“O’ Muslims, what is to be done, for I do not recognize myself. I am not Christian, nor Jew, nor Magian, nor Muslim. I am not from the East, nor of the West, nor of the Land, nor of the Sea. I am not of Nature’s mint, I am not of the air nor of the fire. I am not of India, nor of China, and I am not from the Unbelievers. I am not from the people of Paradise, nor of Hell. But my place is the Placeless, my trace is the traceless! For he is not flesh, and he is not spirit; for I am in truth of the spirit of the beloved Spirit.”

With those words the great Sufi magnate Mawlana Jalal al-Din al-Rumi (1207-1273) expressed the universalism of his ideas, and his unlimited tolerance for all religions and ideas, in “Diwan-e Shams-e Tabrizi.” Through this text he was able to excise mysticism from the framework of legalism, present conditions, locality and a focus on outward manifestation, and transform it into something universal, widely regarded as interesting and distinguished close to 800 years after the death of its founder. Rumi represents what has been smothered in the West, due to the overwhelming materialism and the lack of spirituality. In the East, however, Rumi is motivational. People are displeased with the traditional religiosity and the stereotypes of other religions in literature and the arts, and they instead wade through the stream of Sufism with the aid of Rumi’s poetry (which reached its pinnacle with his famous text “The Masnavi”), because mysticism heals the heart, purifies the soul, and charges the consciousness with the ray of hope both in his sayings, which grab you by the throat, and in his poems, which are stamped with the seal of his wisdom. Rumi is followed by many different Sufi schools and small sects, for the souls are wearied and are discouraged by suffering. We do not know how aware our great poet was (who is considered by some to occupy a status similar to Goethe or Dante) that his poems would spread the spirit of Sufism to the whole world in the 21st century. …Is the reason due to the power of his explanations, his poetic imagination, and his skillful use of imagery? And why has the world tinted his poems, and the music associated with it, with new colors, as if it were as magical as the northern lights, and as if modernity discovered it, its joy and its richness?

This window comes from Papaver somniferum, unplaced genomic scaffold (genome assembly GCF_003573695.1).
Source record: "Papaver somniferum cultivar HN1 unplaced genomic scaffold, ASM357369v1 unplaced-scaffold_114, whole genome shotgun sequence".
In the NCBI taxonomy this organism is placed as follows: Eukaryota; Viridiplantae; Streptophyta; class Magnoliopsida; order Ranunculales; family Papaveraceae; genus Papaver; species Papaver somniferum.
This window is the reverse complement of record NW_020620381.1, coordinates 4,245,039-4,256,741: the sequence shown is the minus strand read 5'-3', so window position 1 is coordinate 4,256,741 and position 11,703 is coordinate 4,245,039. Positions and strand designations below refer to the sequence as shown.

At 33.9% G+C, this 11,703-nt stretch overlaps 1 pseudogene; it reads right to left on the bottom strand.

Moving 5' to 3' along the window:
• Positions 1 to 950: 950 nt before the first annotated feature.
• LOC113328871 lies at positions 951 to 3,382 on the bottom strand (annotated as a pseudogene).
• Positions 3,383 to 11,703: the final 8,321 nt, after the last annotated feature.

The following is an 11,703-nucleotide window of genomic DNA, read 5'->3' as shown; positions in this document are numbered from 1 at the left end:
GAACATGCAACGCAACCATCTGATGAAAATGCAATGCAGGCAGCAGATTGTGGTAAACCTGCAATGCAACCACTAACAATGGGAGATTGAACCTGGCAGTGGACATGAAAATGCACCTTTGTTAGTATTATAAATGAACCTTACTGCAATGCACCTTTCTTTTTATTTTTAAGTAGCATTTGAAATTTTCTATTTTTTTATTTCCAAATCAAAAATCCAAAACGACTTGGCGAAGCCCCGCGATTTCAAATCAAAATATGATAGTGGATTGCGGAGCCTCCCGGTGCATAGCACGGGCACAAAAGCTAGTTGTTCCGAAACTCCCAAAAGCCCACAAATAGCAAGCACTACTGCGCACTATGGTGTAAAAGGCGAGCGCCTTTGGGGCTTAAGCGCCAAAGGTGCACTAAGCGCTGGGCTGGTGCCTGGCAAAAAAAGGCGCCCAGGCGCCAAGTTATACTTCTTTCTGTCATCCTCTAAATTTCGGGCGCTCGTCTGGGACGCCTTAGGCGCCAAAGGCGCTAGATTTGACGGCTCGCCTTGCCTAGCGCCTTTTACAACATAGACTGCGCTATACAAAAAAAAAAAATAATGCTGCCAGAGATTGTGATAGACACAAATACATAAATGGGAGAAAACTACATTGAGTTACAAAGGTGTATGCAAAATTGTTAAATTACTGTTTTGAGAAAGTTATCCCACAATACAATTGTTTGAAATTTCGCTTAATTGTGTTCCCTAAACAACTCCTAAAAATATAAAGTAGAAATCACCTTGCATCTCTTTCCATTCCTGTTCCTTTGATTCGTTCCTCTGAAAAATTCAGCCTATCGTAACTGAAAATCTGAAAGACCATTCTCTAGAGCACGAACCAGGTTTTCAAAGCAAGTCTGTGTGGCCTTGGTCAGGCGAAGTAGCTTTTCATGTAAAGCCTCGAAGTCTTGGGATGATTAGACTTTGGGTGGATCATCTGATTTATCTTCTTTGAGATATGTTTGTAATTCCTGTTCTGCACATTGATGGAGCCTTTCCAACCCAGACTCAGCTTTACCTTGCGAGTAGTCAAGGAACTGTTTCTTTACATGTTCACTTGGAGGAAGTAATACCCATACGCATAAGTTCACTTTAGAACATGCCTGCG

So who is Jalal al-Din al-Rumi, who transformed Sufism into a worldwide phenomenon, whose book Laura Bush put in her picture when she was celebrating the success of her husband’s second presidential term? What prompted Madonna to sing to him, “You teach me how you say goodbye”?* Why is the ney flute featured on most music tracks? The ney is characterized in the poem, in which the flute tells how it suffers from the pain of separation since being cut from the forest, and the people are lamenting its sadness. “Everything after its foundation requires communion and remembers the sweet days which it spent with its beloved.”* All seek the silence of contentment, and something to put an end to the contradictions of existence, and all seek the music, which deeply affects the heart through the union between the Eastern, Sufi, Christian and Islamic Hymns and Western electronic rhythms. … What is the underlying meaning of this flood of specialized pages about Rumi, which we are greeted with immediately when searching on Google?